FRIDAY, AUGUST 17, 2018
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PM deadlocked with Yushchenko over NATO
Journal Staff Report

KIEV, Sept. 18 – Prime Minister Viktor Yanukovych seemingly deadlocked with President Viktor Yushchenko on Monday, reiterating his insistence that Ukraine postpone indefinitely its accession to NATO, further increasing the split between the two.

Yushchenko had been actively promoting a pro-Western policy since his inauguration in January 2005, but Yanukovych, whose pro-Russian Regions Party controls the largest group in Parliament, last week sought to change that.

The split may provoke a political crisis in Ukraine and perhaps lead to an early general election, particularly now that Yushchenko’s party, Our Ukraine, has postponed talks on joining the Yanukovych coalition.

“I can’t conduct a state policy that is far away from the Ukrainian people,” Yanukovych said Monday while visiting Luhansk in eastern Ukraine. “That’s why I said [joining NATO’s membership program] is untimely and that reflects mood of the society.”

The comments show that political standoff between Yushchenko and Yanukovych has been building up as the prime minister has been now apparently seeking to influence Ukraine’s foreign policy. Yanukovych obtained full control over the country’s economic and energy policies since forming the government in early August.

Yanukovych sent shockwaves in Brussels on Thursday by declaring that his government will seek to postpone Ukraine’s accession to NATO, a cornerstone of Yushchenko’s foreign policy.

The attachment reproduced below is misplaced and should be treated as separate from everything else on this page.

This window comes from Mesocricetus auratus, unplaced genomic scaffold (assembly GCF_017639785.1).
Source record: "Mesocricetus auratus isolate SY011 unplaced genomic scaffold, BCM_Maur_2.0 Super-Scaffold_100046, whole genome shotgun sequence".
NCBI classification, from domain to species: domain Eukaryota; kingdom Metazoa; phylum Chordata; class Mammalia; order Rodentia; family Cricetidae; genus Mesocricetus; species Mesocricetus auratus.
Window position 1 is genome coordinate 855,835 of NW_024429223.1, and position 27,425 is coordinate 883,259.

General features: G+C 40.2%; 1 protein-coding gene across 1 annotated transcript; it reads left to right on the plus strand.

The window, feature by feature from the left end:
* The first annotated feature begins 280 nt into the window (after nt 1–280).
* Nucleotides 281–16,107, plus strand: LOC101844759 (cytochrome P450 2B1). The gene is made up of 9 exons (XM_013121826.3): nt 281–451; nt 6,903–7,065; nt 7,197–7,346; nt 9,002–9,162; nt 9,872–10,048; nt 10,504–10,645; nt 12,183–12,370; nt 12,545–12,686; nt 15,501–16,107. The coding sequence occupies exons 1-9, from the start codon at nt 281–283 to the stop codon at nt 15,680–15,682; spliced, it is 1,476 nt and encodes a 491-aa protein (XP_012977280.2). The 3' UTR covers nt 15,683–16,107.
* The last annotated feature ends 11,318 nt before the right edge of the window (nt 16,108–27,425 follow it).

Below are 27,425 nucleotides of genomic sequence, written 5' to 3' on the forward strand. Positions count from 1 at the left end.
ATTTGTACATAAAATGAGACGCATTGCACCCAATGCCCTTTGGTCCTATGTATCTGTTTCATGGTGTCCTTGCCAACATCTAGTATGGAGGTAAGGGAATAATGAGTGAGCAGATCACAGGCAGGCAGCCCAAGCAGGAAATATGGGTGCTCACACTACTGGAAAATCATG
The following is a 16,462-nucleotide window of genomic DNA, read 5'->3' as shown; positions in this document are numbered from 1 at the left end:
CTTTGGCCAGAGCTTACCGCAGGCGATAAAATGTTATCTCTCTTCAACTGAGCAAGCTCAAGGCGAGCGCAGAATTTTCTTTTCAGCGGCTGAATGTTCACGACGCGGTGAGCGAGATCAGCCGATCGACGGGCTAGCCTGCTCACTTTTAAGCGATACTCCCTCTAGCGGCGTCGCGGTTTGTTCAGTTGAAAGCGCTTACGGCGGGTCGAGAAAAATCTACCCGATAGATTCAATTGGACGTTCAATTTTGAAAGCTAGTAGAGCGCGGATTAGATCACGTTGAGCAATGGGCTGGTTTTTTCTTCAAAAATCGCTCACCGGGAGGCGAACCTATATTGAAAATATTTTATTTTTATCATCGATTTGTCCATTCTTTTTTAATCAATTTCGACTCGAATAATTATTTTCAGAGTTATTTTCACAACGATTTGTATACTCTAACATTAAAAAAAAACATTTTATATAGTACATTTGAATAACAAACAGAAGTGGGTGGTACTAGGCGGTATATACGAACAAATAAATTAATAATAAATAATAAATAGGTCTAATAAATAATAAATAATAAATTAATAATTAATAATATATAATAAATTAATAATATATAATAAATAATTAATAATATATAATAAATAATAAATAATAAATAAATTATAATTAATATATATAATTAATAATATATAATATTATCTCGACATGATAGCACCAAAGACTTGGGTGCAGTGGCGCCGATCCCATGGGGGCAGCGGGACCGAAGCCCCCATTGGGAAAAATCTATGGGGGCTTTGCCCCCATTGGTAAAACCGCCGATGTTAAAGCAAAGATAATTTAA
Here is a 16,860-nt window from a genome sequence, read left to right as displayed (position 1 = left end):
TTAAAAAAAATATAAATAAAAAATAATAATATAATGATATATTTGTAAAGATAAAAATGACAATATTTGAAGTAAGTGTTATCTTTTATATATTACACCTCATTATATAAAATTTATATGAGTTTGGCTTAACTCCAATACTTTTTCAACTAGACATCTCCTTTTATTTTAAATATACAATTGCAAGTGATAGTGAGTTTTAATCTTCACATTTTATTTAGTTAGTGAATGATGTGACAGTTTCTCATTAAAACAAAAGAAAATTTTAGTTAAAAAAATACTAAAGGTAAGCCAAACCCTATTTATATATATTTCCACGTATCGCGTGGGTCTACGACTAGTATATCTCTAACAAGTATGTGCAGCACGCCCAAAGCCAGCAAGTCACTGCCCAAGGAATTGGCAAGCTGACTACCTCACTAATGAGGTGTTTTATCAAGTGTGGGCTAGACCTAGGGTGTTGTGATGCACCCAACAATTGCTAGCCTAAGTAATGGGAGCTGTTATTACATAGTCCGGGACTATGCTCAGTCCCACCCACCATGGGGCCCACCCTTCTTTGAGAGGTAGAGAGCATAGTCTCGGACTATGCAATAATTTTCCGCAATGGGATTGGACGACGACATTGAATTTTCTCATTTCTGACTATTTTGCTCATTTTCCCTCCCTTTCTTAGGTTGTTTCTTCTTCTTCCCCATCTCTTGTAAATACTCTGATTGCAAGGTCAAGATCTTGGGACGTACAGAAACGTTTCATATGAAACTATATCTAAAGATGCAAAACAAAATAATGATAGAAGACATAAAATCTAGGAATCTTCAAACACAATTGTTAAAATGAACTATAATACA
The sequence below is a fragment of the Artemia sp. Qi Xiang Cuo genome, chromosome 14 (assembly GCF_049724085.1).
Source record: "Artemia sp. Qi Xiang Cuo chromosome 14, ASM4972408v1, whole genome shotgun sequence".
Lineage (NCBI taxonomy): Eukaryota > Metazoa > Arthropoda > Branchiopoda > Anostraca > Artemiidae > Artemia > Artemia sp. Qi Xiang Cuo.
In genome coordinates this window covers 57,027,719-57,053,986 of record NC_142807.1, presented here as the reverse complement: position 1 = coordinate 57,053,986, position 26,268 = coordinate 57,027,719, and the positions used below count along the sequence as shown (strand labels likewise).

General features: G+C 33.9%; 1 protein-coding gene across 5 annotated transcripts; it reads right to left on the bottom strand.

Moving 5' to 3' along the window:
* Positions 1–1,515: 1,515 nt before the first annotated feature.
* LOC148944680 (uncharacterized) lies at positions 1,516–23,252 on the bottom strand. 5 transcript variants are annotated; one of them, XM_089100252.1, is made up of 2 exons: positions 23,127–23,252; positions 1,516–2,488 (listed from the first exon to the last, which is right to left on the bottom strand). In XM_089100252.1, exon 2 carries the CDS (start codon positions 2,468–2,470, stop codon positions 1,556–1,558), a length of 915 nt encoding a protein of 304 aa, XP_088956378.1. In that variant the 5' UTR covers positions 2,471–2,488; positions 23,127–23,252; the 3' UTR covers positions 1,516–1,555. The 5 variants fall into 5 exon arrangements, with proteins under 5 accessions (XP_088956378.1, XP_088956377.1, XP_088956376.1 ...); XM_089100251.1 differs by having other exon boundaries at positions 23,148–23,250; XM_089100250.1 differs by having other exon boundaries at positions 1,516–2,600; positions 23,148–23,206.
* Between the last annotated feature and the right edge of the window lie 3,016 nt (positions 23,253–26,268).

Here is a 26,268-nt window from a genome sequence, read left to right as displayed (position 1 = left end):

Shortly after the prime minister’s arrival back in Kiev Friday, Yushchenko had a long meeting with Yanukovych, at which the president issued “a political warning” to the government. Yushchenko also told reporters that Ukraine’s pro-Western policy course will continue.

The unusually strong wording suggests that Yushchenko may seek to try to block the government’s economic initiatives by vetoing legislation or even seek ways to dismiss the legislature. Yushchenko may also seek to cancel controversial amendments to the constitution that had reduced his powers in favor of the Cabinet of Ministers as of Jan. 1.

Meanwhile, Our Ukraine, Yushchenko’s party, postponed talks with Yanukovych’s Regions Party and two small leftist parties over creation of the ruling coalition.

Less than a half of Our Ukraine’s lawmakers supported Yanukovych for the prime minister last month, but the formal coalition agreement between the parties has yet to be signed.

The talks to secure the coalition agreement resumed earlier this month, but were derailed by the Regions Party’s demands that Our Ukraine members felt would marginalize their influence in the coalition.

Now that Yanukovych has openly challenged Yushchenko on foreign policy, the coalition agreement will probably left in limbo, which will significantly narrow legislative support for the government.

“If this [anti-NATO comment] is a misunderstanding, it should be removed,” Petro Poroshenko, the leader of Our Ukraine in Parliament, said.

The majority of Ukrainians doesn’t want the country to join NATO, according to opinion polls. But most admit they don’t know much about the alliance except what they were told by Soviet propaganda, which had depicted NATO as a military aggressor. (tl/ez)

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